When shopping for a new home, there are several factors to consider: floor plan, proximity to good schools, neighborhood amenities. One factor that many people prioritize is square footage, and price per square foot. But if you’re shopping for a home based on square footage and price per square foot alone, you could end up selling yourself short.
Square Footage is Hard to Pinpoint
There is no standard square footage measure for new construction as there is when appraising existing homes. With new builds, builders count square footage any way they see fit – some measure only the indoor living spaces while others include garages, porches, or decks to their total. Some count unfinished basements, some count only finished areas. Consequently, it is difficult, if not impossible, to compare offerings by different builders.
Then there’s the fact that some builders won’t even talk about their price per square foot. According to an article on the trade publication Builder, some builders deflect or flat out ignore queries about price per square foot, using them instead to open a conversation about themselves and their products.
That’s not to say square footage isn’t something you shouldn’t consider. “It is important,” says Terry Shuffler, who heads Trendmaker Homes’ Austin, TX, division. “But there’s certainly more to [home buying] than that. Square footage is just a starting point for our sales team. We try to learn more about what they must have and what they would like to have.
“If you want to talk about houses as commodities, you would focus on square footage,” Shuffler adds. “But we are talking about people’s homes, so the value of what is being purchased is more important than just a specific size.”
Considering Other Home Features
When shopping for a new home, instead of focusing on how much square footage the home has, or how much it costs per square foot, you could – and should – consider other factors, including location, lot size, community and amenities, home volume, the floor plan, and additional features. We deep dive into why these other elements are important:
Location. What’s it worth to you to be close to work? To be near shopping, dining, great schools, and more? Some buyers are looking to be near the hustle and bustle, but others don’t mind a longer commute to be able to afford the home they want.
You also should consider the big-picture location – the city. Building codes and regulations add roughly 25 percent to the cost of a home, and it costs builders and developers more to operate in certain cities, counties, or towns. A house in one locale can cost much more than the exact same house in a different area.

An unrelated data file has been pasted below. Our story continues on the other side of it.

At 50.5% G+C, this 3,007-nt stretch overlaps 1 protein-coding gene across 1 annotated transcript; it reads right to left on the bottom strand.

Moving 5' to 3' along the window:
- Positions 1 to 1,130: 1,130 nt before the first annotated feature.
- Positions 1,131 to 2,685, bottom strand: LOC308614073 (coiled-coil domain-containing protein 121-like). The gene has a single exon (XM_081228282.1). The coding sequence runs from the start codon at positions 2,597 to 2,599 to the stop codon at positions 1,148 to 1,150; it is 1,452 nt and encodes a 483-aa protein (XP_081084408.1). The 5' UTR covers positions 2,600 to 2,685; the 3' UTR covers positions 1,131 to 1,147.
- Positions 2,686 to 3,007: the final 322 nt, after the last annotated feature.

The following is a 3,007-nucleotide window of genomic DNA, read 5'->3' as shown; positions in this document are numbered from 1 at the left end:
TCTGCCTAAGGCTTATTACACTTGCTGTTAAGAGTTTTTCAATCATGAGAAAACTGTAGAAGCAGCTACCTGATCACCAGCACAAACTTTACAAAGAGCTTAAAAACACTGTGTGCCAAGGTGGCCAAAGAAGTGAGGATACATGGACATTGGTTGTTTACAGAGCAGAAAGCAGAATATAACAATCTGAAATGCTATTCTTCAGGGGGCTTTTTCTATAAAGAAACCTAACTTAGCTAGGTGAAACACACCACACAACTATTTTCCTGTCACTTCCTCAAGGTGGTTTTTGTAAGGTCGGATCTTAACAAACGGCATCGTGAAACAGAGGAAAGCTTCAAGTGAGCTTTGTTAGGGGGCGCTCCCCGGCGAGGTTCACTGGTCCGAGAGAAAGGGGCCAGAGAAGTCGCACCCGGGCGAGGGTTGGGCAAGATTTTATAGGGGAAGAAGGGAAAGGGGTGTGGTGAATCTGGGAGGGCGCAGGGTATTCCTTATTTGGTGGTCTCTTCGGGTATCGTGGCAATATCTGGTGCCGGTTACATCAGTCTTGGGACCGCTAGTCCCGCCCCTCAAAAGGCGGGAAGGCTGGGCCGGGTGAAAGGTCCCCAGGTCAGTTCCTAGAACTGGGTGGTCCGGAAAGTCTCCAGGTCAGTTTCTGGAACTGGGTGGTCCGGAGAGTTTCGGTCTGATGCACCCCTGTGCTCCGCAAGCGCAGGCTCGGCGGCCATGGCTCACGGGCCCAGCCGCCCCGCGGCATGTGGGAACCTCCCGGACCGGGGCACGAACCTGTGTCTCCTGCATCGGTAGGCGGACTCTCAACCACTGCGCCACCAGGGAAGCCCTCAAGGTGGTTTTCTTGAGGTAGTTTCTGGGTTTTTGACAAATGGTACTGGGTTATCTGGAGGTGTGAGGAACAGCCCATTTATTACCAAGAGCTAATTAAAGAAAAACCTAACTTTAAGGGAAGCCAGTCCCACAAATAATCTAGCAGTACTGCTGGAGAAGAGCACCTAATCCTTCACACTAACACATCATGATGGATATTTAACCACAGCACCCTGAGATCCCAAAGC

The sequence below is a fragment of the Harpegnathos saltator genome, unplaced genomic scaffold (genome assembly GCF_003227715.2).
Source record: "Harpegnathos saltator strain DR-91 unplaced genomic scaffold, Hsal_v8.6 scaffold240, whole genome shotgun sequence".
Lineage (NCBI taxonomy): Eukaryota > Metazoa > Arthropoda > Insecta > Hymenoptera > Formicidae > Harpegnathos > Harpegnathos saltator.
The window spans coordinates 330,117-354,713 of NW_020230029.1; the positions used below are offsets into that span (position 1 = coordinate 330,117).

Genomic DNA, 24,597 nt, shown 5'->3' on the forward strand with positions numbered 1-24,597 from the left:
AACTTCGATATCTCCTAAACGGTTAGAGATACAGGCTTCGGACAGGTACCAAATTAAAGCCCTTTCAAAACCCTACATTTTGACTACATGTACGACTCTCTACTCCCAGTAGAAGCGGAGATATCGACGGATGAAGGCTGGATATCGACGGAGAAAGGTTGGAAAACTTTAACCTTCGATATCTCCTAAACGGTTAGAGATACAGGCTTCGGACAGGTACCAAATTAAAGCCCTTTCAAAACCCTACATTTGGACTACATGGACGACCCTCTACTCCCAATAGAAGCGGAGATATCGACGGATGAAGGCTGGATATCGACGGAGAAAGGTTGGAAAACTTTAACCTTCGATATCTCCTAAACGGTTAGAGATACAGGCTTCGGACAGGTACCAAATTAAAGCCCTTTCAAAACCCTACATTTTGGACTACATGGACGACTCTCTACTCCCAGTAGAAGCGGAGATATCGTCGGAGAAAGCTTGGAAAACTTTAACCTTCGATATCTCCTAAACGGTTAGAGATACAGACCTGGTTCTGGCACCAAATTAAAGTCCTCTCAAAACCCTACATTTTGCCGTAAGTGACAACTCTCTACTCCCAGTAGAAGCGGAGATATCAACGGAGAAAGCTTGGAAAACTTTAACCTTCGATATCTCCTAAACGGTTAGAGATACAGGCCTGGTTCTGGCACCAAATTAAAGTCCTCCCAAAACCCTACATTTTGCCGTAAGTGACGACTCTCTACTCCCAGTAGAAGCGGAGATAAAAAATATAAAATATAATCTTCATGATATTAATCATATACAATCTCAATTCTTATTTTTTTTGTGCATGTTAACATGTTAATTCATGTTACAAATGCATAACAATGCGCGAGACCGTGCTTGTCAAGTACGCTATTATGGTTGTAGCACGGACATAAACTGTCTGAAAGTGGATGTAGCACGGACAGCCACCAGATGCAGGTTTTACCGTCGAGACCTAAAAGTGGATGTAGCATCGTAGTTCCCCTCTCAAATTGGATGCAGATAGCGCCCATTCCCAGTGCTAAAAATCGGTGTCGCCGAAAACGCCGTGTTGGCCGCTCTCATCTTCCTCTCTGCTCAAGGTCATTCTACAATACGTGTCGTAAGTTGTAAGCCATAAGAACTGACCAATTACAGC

Lot. While the cost of the so-called “sticks and bricks” that go into every house are relatively the same for all builders, the cost of the land can vary widely, as can the cost to develop it. Some sites are so irregular and complicated that they must be reconfigured, which drives up lot costs. Some builders charge a premium for building sites that are larger, wooded, or further back in the neighborhood, where there is less traffic or a scenic view. Others lump that into the price of the house with no extra lot fees. Either way, though, you’ll be paying for the type of lot you’re on.
“All land is not created equal,” says Clancy.
Community. The master planned properties being offered today are going to offer more amenities than smaller, standalone projects with only a few houses. But with tons of amenities comes a price, either through higher house prices or home owner association dues – or both. And yes, you must pay those HOA fees, even if you never put one toe in the pool or lift one dumbbell in the workout facility. If you would rather not pay for those amenities, choose a neighborhood with no HOA, or one with fewer amenities (and thereby lower HOA costs).
Volume. Your home’s size isn’t limited to horizontal space. A standard ceiling is eight feet high, but when a builders goes to nine or even 10 feet, the house feels much larger. Yet the square footage is the same.
“A place can have the exact same square footage as another house, but the one with higher ceilings will feel so much different,” Shuffler points out. “And it doesn’t cost that much more,” Clancy adds.
Layout. Consider how you want to use your space. You’re looking for, say, a 2,000 square foot house for your family of four, so you want at least three good-sized bedrooms. A 2,000-square-foot, three-bedroom home with a media center, a formal dining room, and a hallway between rooms is likely going to have much smaller bedrooms than a house of the same square footage with a kitchen nook and no media center.
Extras. Some builders offer bunches of extras and upgrades – crown molding, fireplaces, or possibly some customization. Others include them in the advertised price. Consequently, the square foot price of the latter builder will be higher.
But the builder who includes the most options can add them to his price at his cost, whereas the one who doesn’t include them usually charges his price plus a large profit premium, often twice as much. Thus, it may be best to go with the inclusive builder.
“If you put nothing in it, it costs less per square foot,” Clancy says. “But the more you put in it, the higher the price per square foot will be.”
Lew Sichelman is a nationally syndicated housing and real estate columnist. He has covered the real estate beat for more than 50 years.